A child’s tooth can be easily knocked out by a fall or a sports accident. While the incident can be frightening, the outlook for your child’s tooth is good if you act quickly. Here's what you should know if it happens to your child.
First, examine the child’s mouth to assess the injury. If it seems to be more serious than a knocked-out tooth, consider going to the hospital so a physician can examine the child’s face, mouth and gums. If the injury is limited to a knocked-out or loose tooth, call your dentist.
If a tooth is knocked loose, call your dentist for advice on how to proceed. He or she will likely advise your child to eat a soft diet for the next few days to allow the tooth to re-implant into the jawbone. Depending on the injury’s severity, your dentist may also suggest an x-ray. This is a precautionary measure used to determine whether a nerve or secondary tooth is damaged.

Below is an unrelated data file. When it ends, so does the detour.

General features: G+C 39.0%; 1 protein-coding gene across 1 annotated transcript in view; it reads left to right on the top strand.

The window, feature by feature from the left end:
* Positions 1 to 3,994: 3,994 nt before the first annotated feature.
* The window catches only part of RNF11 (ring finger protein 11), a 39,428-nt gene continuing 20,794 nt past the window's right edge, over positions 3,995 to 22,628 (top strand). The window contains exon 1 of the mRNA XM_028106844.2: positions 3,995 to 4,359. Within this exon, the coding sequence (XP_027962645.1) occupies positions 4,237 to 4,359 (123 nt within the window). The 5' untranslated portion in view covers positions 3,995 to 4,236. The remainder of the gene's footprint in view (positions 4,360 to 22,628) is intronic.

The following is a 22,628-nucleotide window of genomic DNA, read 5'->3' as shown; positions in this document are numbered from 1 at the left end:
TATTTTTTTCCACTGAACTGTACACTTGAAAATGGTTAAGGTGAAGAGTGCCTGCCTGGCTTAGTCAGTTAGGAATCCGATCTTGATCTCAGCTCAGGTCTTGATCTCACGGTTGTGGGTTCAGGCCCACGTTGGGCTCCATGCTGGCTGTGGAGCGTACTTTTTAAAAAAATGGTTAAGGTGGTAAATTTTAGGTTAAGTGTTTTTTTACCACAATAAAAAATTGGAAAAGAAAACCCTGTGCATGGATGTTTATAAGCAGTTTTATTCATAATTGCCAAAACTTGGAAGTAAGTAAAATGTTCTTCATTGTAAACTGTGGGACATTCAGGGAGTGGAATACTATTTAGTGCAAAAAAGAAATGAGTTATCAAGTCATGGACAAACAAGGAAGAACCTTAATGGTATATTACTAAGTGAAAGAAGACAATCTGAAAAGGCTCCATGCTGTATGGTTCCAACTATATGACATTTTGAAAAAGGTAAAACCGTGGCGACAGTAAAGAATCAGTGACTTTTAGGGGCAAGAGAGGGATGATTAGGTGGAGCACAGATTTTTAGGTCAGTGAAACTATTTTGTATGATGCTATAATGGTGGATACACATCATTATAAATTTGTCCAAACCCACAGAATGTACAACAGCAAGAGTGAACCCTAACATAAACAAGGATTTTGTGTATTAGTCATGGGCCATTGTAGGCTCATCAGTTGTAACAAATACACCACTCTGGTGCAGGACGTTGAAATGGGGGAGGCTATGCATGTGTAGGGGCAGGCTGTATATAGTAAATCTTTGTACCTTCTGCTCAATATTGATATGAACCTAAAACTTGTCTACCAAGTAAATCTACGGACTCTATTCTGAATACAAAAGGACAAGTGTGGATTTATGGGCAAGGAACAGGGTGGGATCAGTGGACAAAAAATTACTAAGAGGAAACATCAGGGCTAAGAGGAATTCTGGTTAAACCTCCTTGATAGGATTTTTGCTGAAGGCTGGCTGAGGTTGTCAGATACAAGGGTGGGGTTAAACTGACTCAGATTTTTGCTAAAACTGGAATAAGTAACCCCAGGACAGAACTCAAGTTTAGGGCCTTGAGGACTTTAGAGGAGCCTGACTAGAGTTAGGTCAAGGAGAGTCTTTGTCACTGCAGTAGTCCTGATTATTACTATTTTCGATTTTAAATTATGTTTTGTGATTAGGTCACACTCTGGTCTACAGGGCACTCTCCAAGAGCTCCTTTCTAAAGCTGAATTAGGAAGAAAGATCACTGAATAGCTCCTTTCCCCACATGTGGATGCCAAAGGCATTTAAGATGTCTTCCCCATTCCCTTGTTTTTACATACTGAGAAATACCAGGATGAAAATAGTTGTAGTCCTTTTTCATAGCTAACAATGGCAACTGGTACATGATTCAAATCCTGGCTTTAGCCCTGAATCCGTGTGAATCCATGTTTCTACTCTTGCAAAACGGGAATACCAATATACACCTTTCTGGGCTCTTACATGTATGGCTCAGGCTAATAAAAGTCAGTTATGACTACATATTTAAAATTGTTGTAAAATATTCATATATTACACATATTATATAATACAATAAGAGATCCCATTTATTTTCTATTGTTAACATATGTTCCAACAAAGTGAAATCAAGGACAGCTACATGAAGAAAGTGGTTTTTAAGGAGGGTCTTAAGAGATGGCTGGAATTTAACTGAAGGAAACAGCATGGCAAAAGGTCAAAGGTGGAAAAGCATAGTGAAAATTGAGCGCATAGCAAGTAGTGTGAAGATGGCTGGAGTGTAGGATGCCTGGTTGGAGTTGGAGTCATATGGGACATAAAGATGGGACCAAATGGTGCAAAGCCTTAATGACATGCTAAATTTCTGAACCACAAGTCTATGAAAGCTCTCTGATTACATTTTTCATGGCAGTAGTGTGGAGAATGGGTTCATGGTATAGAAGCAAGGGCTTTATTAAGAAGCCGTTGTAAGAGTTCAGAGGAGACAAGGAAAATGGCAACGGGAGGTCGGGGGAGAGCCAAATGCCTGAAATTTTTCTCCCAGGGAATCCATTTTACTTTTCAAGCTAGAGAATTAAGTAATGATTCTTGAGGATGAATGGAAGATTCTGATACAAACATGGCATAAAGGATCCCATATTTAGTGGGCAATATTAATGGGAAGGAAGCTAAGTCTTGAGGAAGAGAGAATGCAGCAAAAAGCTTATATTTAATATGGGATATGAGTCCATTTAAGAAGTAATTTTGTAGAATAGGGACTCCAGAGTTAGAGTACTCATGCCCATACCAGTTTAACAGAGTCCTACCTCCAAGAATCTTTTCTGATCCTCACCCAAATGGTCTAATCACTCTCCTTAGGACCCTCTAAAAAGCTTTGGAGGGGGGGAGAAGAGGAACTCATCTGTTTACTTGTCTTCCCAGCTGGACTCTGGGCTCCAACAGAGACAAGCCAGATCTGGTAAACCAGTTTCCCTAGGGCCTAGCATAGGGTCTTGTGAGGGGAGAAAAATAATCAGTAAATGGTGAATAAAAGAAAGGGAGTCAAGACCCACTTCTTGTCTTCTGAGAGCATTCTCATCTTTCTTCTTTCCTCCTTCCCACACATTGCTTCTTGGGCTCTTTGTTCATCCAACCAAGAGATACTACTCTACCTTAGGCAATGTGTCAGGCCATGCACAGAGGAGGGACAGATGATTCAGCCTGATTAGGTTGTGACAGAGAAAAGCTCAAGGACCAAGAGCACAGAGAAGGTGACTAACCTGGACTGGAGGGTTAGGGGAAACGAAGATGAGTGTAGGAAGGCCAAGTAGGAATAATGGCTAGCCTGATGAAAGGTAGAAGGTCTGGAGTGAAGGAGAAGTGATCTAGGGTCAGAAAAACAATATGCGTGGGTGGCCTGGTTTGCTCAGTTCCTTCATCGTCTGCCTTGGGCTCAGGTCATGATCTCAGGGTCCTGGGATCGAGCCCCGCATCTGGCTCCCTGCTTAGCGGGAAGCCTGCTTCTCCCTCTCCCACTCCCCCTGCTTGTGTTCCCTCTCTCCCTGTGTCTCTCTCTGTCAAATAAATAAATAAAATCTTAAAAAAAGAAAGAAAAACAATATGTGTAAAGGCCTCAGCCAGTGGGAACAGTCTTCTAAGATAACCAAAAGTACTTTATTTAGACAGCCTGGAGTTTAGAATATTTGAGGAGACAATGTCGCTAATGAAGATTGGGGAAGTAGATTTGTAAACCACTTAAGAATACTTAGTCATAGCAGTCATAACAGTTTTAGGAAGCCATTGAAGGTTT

Not to worry. Losing one or more front baby teeth may give your child a temporary lisp, but no permanent effect on speech development or eating will result.
Call your dentist immediately for an emergency appointment. It’s critical to get your child and the tooth to the dentist within 30 minutes of the accident, as it may be possible to successfully re-implant the tooth.
Keeping the tooth in good condition and receiving care immediately make the odds of successful re-implantation much higher. Follow these steps before your emergency appointment:
Last updated February 3, 2022
The oral health information on this website is intended for educational purposes only. Always consult a licensed dentist or other qualified health care professional for any questions concerning your oral health.